Wal-Mart tries for lead role in movie downloads

Wal-Mart video downloads website

KAI RYSSDAL: The world's biggest retailer learned today it's also the biggest at something else. Though Wal-Mart would probably rather do without this particular honor.

The company's going to have to defend itself against what will be the largest class action suit ever to go to trial in this country.

A federal appeals court made the ruling. The suit claims as many as a million and a half current or former female employees were discriminated against. The women say they were passed over for promotions and paid less than men were.

The ruling took the wind out of the boost Wal-Mart was expecting to get from its own big announcement this morning. The discount giant's getting into the movie download business. Three thousand videos, including television shows.

And true to its business model, Wal-Mart's offering the downloads for less than the competition does. But Pat Loeb reports that doesn't necessarily mean it'll be a success.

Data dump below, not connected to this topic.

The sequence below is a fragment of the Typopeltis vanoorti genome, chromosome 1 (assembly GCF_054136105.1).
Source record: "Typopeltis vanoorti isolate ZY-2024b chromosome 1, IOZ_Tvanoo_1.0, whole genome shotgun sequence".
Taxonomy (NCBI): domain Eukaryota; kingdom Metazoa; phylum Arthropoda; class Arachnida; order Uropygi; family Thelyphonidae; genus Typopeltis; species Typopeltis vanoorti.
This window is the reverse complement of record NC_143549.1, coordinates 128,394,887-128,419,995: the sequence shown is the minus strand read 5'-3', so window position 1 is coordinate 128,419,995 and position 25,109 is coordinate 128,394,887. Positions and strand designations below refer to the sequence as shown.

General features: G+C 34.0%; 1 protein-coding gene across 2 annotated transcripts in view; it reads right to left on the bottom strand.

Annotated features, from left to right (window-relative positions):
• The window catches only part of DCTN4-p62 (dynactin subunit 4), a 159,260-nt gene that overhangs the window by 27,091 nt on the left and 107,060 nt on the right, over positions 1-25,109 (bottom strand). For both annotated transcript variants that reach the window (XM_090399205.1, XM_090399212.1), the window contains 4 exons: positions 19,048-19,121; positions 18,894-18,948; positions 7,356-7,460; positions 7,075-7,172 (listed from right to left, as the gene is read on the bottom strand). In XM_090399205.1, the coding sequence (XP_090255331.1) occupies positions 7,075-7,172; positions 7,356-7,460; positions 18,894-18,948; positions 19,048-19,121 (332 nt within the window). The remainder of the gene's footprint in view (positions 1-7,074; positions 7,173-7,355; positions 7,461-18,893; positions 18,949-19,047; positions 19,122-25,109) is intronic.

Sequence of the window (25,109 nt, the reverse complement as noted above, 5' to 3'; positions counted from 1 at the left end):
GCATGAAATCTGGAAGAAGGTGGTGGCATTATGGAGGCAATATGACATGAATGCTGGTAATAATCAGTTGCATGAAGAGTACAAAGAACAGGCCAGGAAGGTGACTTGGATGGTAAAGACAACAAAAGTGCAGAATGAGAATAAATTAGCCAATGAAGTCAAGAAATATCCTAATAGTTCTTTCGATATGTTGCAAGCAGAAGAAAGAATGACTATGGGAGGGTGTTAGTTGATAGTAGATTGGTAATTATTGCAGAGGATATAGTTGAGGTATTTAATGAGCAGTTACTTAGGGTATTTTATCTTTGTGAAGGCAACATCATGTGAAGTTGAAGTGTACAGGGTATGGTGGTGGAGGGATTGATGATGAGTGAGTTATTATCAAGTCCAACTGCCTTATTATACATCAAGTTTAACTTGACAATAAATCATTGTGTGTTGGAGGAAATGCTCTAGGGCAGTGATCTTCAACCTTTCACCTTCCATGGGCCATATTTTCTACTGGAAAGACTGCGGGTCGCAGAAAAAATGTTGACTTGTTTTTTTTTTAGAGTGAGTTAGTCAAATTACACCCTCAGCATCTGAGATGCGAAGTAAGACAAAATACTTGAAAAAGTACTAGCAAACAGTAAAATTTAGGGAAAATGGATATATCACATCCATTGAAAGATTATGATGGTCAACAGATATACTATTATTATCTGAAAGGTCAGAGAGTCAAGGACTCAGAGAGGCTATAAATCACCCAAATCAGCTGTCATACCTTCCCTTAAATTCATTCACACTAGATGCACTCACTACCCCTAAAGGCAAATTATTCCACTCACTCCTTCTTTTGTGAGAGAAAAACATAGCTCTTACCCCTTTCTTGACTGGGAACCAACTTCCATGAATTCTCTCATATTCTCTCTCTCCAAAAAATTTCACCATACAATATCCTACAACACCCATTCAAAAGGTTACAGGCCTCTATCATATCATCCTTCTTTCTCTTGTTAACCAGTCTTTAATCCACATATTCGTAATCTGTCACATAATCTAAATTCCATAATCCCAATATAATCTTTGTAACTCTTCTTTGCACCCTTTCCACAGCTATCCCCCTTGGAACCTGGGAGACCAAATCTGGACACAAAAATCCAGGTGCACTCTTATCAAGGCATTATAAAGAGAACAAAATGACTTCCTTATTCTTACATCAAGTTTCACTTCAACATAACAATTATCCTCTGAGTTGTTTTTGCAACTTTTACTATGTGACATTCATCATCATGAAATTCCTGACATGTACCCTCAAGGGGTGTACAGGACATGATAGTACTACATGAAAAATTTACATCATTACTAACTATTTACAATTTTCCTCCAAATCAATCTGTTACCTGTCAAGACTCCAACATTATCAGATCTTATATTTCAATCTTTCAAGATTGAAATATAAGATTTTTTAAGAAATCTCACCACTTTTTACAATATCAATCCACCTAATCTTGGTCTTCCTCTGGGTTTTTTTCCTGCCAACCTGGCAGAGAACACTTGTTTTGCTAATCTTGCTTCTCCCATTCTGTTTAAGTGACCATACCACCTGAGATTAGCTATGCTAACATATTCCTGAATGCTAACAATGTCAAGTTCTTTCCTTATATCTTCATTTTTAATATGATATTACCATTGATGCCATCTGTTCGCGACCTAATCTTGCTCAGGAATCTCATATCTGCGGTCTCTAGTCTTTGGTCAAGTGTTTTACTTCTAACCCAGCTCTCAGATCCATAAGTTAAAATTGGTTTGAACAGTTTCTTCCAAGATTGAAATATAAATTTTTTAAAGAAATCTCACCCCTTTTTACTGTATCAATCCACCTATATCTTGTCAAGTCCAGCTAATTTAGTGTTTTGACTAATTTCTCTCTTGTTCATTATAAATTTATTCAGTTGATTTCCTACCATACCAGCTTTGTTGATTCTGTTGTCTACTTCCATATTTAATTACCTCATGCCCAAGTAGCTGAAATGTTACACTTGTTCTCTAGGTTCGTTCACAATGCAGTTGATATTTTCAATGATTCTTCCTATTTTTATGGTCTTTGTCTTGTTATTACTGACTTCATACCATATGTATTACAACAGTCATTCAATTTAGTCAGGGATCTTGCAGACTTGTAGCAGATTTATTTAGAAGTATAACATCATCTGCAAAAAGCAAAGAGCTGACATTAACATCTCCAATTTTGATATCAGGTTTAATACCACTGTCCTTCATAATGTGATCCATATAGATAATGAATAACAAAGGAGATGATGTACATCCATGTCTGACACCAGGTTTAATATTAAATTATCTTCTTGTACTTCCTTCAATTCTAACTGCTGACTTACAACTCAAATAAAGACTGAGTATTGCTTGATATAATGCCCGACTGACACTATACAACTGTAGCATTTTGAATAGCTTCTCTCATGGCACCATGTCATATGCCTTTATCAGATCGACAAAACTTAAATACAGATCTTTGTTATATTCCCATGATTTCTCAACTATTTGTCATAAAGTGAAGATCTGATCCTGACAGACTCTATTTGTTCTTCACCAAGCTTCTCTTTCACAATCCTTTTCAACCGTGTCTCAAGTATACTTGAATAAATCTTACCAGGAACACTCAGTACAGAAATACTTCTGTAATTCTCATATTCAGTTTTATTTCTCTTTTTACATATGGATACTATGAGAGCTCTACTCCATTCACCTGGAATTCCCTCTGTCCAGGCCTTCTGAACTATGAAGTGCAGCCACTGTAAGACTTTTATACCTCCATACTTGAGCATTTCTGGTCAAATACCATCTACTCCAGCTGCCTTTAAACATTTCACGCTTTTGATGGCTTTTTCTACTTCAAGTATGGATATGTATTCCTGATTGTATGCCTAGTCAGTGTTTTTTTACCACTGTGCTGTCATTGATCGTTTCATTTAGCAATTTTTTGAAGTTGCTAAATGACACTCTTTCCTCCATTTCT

PAT LOEB:"Mission Impossible" was featured as the top movie on Wal-Mart's spanking new media download site today, as it announced a deal with six major Hollywood studios to sell their movies and TV shows digitally. They're the first retailer to do that.

Douglas MacIntyre

, editor of 24/7 Wall Street, says the company goes into the video download business with a big advantage.

DOUGLAS MACINTYRE: Wal-Mart is probably one of the 30 or 40 most visited sites in the world. Period. Walmart.com. So, they start out with a level of scale that some of these sites, like CinemaNow

and movie . . . like, they just can't match it.

That's not to say success is guaranteed. Wal-Mart tried to get into the online video rental business a few years ago. It ended up throwing in the towel and directing customers to its rival, Netflix.

And, according to Todd Chanko

, an analyst for Jupiter Research

, there's a built-in challenge for the service.

TODD CHANKO: Guess what. 92 percent of consumers said that they watch TV shows and movies on a TV. You know. Only 6 percent of consumers said that they watch movies and TV shows on a PC.

Still, Chanko says, if there's even part of a dollar to be made on video downloads, Wal-Mart's in a good position to make it.

In Los Angeles, I'm Pat Loeb For Marketplace.

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